Friday, 16 March 2012

Tonto National Monument

A view of the upper ruins of the cliff dwellers from the trail below
AZ Mistletoe - apparently the berries are edible
Well this very likely will be our last post before heading home in 10 days time.  We've had a wonderful trip and 8 months to the day from leaving home, we will start heading back home -  March 26, 2012.  We are ready and looking forward to being home again.

Many of our stops while in Canada included National Historic sites so it is only fitting that we should close off with a USA National Monument (the USA equivalent to our Ntl. Historic Sites) - namely the Tonto National Monument - the Cliff Dwellers dating back to 1250 - 1400 AD.  The Salado Indians - a blend of other Southwest migratory natives at that time - inhabited this area at that time. 

This was a reserved hike, and we had to be accompanied by a park guide.   Our guide gave us an excellent overview of how the 'people' utilized resources - plants and cactus in the area for their survival.  Only 15 people are allowed on each hike up to the upper cliff dwellings - a 600 foot climb through a riparian area then a dessert area of many switch backs.  Killer bees were in the area but our guide assured us they were just the worker bee variety (non aggressive)- and that they were loading up on water for their hives.  This was a huge leap of faith for Sandra who has had a bee phobia from early childhood.  Well our guide was right - we strolled through the stream bed and ignored the bees and they ignored us!  Whew!

The beginning of our hiking trail in the riparian area

Vines in the riparian area

Sycamore trees in the riparian area.  Apparently the bark of these trees turns an awesome shade of green wen it rains

Wash areas on the trail - our guide told us that one year when they'd had  a big rainfall (a day or so) this was a raging river - with boulders tumbling along in the water.  Amazing!  Your don't want to be caught in these back country washes during a rain storm.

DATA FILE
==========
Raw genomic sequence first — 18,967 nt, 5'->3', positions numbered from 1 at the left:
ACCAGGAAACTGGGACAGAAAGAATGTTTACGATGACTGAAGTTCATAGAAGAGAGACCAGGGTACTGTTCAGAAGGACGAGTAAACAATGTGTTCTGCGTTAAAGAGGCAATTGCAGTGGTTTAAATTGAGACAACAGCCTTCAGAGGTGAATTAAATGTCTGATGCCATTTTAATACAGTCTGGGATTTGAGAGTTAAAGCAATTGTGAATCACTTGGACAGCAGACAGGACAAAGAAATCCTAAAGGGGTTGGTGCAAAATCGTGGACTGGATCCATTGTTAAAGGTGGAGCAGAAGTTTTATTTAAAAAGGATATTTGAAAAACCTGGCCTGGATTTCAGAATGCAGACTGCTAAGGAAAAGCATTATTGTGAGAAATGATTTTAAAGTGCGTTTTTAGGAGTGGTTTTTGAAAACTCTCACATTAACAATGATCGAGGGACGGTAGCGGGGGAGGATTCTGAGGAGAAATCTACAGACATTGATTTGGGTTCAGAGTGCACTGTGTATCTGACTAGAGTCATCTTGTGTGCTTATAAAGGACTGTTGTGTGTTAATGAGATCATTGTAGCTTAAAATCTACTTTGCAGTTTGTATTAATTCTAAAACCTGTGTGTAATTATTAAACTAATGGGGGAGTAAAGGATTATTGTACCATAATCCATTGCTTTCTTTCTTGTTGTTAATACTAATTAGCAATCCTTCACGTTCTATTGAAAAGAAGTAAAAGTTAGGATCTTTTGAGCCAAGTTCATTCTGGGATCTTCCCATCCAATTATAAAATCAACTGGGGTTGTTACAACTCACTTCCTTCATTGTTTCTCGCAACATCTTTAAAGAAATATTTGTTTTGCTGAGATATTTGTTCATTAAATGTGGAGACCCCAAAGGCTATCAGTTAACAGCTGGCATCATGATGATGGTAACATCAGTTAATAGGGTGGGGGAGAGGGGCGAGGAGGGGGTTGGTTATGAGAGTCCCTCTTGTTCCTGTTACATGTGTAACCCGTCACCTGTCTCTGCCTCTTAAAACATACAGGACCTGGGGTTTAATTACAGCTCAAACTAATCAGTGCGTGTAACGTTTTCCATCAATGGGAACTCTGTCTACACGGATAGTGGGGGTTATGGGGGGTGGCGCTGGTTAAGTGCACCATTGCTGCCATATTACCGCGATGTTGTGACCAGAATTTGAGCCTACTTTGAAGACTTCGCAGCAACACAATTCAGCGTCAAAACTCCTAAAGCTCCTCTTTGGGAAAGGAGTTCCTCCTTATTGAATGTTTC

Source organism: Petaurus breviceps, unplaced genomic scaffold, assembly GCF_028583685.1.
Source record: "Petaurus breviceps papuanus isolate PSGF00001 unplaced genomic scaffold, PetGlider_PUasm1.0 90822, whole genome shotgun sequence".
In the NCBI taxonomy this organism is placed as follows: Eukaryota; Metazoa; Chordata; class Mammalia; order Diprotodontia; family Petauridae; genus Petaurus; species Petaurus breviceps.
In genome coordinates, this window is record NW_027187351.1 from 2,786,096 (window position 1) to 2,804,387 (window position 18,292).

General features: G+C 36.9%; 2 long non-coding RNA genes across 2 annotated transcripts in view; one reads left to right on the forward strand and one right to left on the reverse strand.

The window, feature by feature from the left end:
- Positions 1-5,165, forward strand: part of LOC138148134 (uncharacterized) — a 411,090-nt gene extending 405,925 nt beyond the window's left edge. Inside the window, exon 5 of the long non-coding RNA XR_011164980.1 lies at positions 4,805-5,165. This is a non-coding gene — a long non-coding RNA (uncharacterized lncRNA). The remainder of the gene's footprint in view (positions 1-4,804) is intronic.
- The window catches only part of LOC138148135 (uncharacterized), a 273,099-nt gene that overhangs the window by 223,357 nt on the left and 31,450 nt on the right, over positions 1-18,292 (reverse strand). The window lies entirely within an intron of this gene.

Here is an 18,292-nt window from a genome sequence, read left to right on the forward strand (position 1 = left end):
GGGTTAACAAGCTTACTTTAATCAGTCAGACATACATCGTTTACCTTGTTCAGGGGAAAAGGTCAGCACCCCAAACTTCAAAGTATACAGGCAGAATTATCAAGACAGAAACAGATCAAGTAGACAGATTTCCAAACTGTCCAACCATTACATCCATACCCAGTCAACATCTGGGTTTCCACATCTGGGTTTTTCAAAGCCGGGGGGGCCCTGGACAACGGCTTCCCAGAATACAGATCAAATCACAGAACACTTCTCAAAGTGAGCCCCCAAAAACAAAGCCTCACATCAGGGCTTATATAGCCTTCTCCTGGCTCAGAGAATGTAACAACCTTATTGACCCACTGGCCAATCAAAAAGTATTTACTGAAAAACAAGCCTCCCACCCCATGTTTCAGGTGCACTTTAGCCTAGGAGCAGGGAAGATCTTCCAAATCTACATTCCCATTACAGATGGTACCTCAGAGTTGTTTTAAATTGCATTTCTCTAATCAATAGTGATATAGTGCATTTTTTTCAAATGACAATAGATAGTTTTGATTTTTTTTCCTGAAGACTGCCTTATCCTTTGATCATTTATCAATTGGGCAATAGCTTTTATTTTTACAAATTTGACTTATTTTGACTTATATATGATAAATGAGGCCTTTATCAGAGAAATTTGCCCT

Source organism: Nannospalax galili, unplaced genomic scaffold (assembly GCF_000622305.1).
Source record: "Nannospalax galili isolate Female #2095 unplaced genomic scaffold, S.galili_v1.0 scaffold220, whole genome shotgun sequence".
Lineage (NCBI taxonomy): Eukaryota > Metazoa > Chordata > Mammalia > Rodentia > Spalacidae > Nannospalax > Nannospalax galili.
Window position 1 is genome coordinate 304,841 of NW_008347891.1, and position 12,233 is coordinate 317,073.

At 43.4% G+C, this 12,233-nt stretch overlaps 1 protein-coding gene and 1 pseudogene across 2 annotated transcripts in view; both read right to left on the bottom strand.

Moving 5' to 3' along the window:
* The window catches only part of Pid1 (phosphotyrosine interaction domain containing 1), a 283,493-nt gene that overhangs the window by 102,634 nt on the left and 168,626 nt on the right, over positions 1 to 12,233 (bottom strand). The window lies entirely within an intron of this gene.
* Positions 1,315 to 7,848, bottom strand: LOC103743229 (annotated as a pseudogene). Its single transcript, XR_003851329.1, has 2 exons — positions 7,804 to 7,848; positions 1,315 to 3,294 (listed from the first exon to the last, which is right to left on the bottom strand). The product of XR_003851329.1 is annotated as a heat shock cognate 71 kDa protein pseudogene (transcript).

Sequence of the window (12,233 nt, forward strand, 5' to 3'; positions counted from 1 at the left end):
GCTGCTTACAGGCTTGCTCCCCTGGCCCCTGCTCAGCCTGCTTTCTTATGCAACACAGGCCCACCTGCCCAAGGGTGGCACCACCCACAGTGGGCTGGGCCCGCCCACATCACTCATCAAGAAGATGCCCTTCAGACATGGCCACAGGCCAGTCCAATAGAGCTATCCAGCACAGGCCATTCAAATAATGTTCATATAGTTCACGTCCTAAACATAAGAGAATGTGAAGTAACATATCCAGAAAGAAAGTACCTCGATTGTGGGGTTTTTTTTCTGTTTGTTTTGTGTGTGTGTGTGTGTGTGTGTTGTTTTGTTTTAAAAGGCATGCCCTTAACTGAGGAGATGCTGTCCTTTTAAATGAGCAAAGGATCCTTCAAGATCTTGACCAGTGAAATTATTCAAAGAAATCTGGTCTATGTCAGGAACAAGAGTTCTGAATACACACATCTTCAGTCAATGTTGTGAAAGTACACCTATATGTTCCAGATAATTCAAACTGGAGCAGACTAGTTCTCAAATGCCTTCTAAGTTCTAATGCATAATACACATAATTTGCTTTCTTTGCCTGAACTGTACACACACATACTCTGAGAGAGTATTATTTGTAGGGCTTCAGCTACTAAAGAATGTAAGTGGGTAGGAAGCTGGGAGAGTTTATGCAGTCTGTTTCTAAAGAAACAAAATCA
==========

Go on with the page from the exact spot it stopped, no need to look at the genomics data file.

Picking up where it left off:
A younger and older saguaro - note the rubs if the  deceased saguaro supporting the old  saguaro!  These Saguaro ribs are very strong and were utilized by the 'people' in the construction of their dwellings.  Saguaro ribs make for an excellent walking stick too.

The Upper Ruins - almost there!

Looking out from    within the ruins - multiple rooms. 

A cistern in one of the rooms that apparently held ~ 100 gallons of water

Food grinding tools - a metate (bowl) and mano (oval rocks)

One of the rooms in the ruins - structures up to 700 years 0ld.  The floor could very likely be a ceiling to a room below.

Roofing structure inside one of the rooms - note the saguaro ribs for strength

Outside view of the ruins

View of Theodore Roosevelt Lake from the upper ruins.  Apparently there are ~ 70 ruin sites in the Tonto basin.  Most have not been restored.  T Roosevelt created the Ntl. Monument in 1906 to protect the historic ruins.  The lake now covers much of what would have been the historic agricultural area of 'the people' at the time this area was inhabited.  It is projected that as the resources to support the' people' were depleted, they likely took to the hills and the cliff dwellings may have been a defensive move for survival.

Starting our hike down!
The pictures can tell the story!

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